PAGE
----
Carbon pricing has found favour in a significant and ever-increasing number of national and regional jurisdictions. As of April 2023, there were 73 schemes either in force, under development or under consideration (1). Its popularity among policymakers can be understood, in part, due to its market-based approach and, also, by its revenue-raising potential. In 2022, global carbon pricing revenues reached almost USD$100bn, driven by a combination of the introduction of new carbon-pricing initiatives and increasing prices in existing markets.

What does carbon pricing achieve?

Carbon pricing captures some of the external costs of emissions, which are otherwise paid for by the public in damages to, for example, crops, property or healthcare costs, and mandates that the producer of the emissions pays for them. A carbon price thereby shifts the burden for climate-related damages to those who are responsible for them.

Instead of dictating who should reduce emissions where and how, a carbon price provides an economic signal to emitters. This allows emitters to decide to either transform their activities and lower their emissions or continue emitting and pay the price assigned to their emissions. As a market-based tool, it acts as a strong economic incentive for individuals and businesses to reduce emissions and switch to cleaner, low-carbon alternatives.

What are the societal impacts of carbon pricing?

Carbon pricing has a number of potential societal impacts, depending on how it is implemented. It imposes a cost on economic activities that may lead to social discontentment and unrest, as witnessed in France by the gilets jaunes demonstrations of 2018 onwards in response to a planned rise in the tax on diesel and petrol intended to aid the transition to greener fuels. It also risks organisations moving their emitting economic activities to a jurisdiction with lower, or no, taxation with a resulting loss of employment in the country imposing the carbon-price scheme, known as carbon leakage. Scheme design and policy implements, such as a Carbon Border Adjustment Mechanism (CBAM), can help to address these concerns.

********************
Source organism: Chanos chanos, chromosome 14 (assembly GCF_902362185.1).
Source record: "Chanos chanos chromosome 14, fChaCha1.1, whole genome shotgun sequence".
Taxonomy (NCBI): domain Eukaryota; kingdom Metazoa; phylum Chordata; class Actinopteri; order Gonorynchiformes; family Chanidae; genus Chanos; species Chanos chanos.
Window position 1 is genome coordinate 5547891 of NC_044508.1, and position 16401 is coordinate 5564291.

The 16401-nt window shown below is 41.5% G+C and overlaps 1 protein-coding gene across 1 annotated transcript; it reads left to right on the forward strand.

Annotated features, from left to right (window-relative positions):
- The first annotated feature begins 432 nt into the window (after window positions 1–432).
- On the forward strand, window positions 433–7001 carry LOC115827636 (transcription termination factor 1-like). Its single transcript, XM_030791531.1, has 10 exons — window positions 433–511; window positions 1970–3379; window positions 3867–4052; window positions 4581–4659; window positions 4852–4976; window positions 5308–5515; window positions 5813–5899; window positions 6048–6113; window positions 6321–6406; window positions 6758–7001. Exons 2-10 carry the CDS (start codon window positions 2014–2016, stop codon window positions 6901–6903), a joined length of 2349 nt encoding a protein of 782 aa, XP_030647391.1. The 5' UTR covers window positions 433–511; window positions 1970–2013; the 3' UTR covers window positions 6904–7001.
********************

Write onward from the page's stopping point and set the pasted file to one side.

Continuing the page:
What is internal carbon pricing?

Carbon-pricing schemes can be broken out into government-mandated compliance markets and those where participation is voluntary, such as carbon-offset market and internal carbon pricing (ICP). A strategic approach to managing policy risk not only involves an understanding of how compliance carbon pricing may impact a business but also embeds ICP throughout the organisation.

ICP is a mechanism that companies are increasingly using to assess, guide and manage GHG emission-related risks and opportunities (2). It aims to realign decision making in a way that factors in the costs and value that may arise from the transition to a low-carbon economy. ICP assigns a value per tonne of GHG emissions to calculate the cost of carbon at a company level. This cost value is then factored into the decision-making process when calculating the capital cost of a project or investment, helping to incentivise behaviour that lowers GHGs. The design of the ICP will impact how the scheme operates: whether the price will remain a hypothetical accounting tool – ‘internal shadow price’ – or will actually be levied on a business unit – ‘internal carbon tax’.

Why should businesses consider implementing internal carbon pricing?

ICP schemes are key tools that can help business leaders to deepen their understanding of their exposure to the true cost of carbon within their business. Once this is understood, the priority should shift towards how a company can act to minimise this exposure. Implementing ICP schemes requires an understanding of what an individual business wishes to use the scheme for. Internal shadow prices can offer a vital window into the hypothetical costs associated with a business’ operations. Based on these prices, business decisions and investments can be well-informed and remain mindful of the emissions throughout the business’ value chain.

Internal carbon taxes, on the other hand, can be used to directly fund decarbonisation initiatives and change the emissions attached to a business. Internal carbon pricing schemes can be used as a toolkit by businesses to explore their exposure to emissions-related costs, with the ultimate aim of driving change in mindset or operations throughout a business.

There are tangible benefits to implementing ICP. Taking this action can help organisations to realise the carbon cost of decision making and improve their sustainable performance to position themselves as leaders, rather than laggards, among their peers.

• Download the latest Risilience report: ‘The value of carbon pricing: navigating climate-policy risk to maximise business opportunity’, the latest addition to our Transition Risk Series.


(1) World Bank. 2023. State and Trends of Carbon Pricing 2023. Washington, DC: World Bank. doi: 10.1596/978-1-4648-2006-9. License: Creative Commons Attribution CC BY 3.0 IGO

(2) World Bank. 2023. State and Trends of Carbon Pricing 2023. Washington, DC: World Bank.